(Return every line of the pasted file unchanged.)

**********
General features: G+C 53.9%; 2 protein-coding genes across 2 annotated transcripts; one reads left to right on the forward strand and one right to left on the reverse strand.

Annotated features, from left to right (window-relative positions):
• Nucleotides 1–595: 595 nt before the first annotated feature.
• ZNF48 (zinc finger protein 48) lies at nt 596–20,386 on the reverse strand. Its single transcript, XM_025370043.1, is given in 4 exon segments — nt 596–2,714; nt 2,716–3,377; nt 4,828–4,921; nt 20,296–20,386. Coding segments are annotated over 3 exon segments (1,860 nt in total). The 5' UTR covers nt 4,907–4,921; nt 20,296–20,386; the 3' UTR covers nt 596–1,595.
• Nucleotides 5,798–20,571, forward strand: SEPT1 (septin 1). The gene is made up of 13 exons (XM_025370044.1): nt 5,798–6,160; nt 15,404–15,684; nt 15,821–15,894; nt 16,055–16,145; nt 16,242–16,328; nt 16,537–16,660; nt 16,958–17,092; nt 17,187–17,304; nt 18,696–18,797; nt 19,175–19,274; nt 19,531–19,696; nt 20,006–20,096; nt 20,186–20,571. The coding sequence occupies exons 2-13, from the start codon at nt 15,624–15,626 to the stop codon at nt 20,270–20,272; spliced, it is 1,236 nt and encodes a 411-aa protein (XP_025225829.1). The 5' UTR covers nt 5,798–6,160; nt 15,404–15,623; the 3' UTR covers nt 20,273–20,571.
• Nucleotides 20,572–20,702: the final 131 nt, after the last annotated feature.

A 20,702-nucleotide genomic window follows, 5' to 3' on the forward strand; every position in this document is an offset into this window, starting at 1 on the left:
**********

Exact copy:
General features: G+C 53.9%; 2 protein-coding genes across 2 annotated transcripts; one reads left to right on the forward strand and one right to left on the reverse strand.

Annotated features, from left to right (window-relative positions):
• Nucleotides 1–595: 595 nt before the first annotated feature.
• ZNF48 (zinc finger protein 48) lies at nt 596–20,386 on the reverse strand. Its single transcript, XM_025370043.1, is given in 4 exon segments — nt 596–2,714; nt 2,716–3,377; nt 4,828–4,921; nt 20,296–20,386. Coding segments are annotated over 3 exon segments (1,860 nt in total). The 5' UTR covers nt 4,907–4,921; nt 20,296–20,386; the 3' UTR covers nt 596–1,595.
• Nucleotides 5,798–20,571, forward strand: SEPT1 (septin 1). The gene is made up of 13 exons (XM_025370044.1): nt 5,798–6,160; nt 15,404–15,684; nt 15,821–15,894; nt 16,055–16,145; nt 16,242–16,328; nt 16,537–16,660; nt 16,958–17,092; nt 17,187–17,304; nt 18,696–18,797; nt 19,175–19,274; nt 19,531–19,696; nt 20,006–20,096; nt 20,186–20,571. The coding sequence occupies exons 2-13, from the start codon at nt 15,624–15,626 to the stop codon at nt 20,270–20,272; spliced, it is 1,236 nt and encodes a 411-aa protein (XP_025225829.1). The 5' UTR covers nt 5,798–6,160; nt 15,404–15,623; the 3' UTR covers nt 20,273–20,571.
• Nucleotides 20,572–20,702: the final 131 nt, after the last annotated feature.

A 20,702-nucleotide genomic window follows, 5' to 3' on the forward strand; every position in this document is an offset into this window, starting at 1 on the left: